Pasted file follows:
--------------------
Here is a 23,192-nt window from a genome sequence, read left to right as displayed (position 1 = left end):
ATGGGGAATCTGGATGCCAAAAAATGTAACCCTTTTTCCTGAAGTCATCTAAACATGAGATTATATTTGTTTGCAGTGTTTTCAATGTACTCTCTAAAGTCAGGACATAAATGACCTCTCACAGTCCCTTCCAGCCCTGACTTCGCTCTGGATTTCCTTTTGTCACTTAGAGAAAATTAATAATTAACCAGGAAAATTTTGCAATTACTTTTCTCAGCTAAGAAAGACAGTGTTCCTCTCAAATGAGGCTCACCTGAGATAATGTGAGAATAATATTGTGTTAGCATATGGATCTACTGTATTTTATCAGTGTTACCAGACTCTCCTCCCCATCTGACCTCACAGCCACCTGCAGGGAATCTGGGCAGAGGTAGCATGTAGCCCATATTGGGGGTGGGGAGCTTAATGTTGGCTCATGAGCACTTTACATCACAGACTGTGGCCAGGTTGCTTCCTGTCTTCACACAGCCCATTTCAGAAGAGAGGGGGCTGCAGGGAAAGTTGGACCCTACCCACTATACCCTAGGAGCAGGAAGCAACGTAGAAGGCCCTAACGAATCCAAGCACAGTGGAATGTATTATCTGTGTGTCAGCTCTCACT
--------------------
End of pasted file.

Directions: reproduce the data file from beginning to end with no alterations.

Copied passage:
Here is a 23,192-nt window from a genome sequence, read left to right as displayed (position 1 = left end):
ATGGGGAATCTGGATGCCAAAAAATGTAACCCTTTTTCCTGAAGTCATCTAAACATGAGATTATATTTGTTTGCAGTGTTTTCAATGTACTCTCTAAAGTCAGGACATAAATGACCTCTCACAGTCCCTTCCAGCCCTGACTTCGCTCTGGATTTCCTTTTGTCACTTAGAGAAAATTAATAATTAACCAGGAAAATTTTGCAATTACTTTTCTCAGCTAAGAAAGACAGTGTTCCTCTCAAATGAGGCTCACCTGAGATAATGTGAGAATAATATTGTGTTAGCATATGGATCTACTGTATTTTATCAGTGTTACCAGACTCTCCTCCCCATCTGACCTCACAGCCACCTGCAGGGAATCTGGGCAGAGGTAGCATGTAGCCCATATTGGGGGTGGGGAGCTTAATGTTGGCTCATGAGCACTTTACATCACAGACTGTGGCCAGGTTGCTTCCTGTCTTCACACAGCCCATTTCAGAAGAGAGGGGGCTGCAGGGAAAGTTGGACCCTACCCACTATACCCTAGGAGCAGGAAGCAACGTAGAAGGCCCTAACGAATCCAAGCACAGTGGAATGTATTATCTGTGTGTCAGCTCTCACT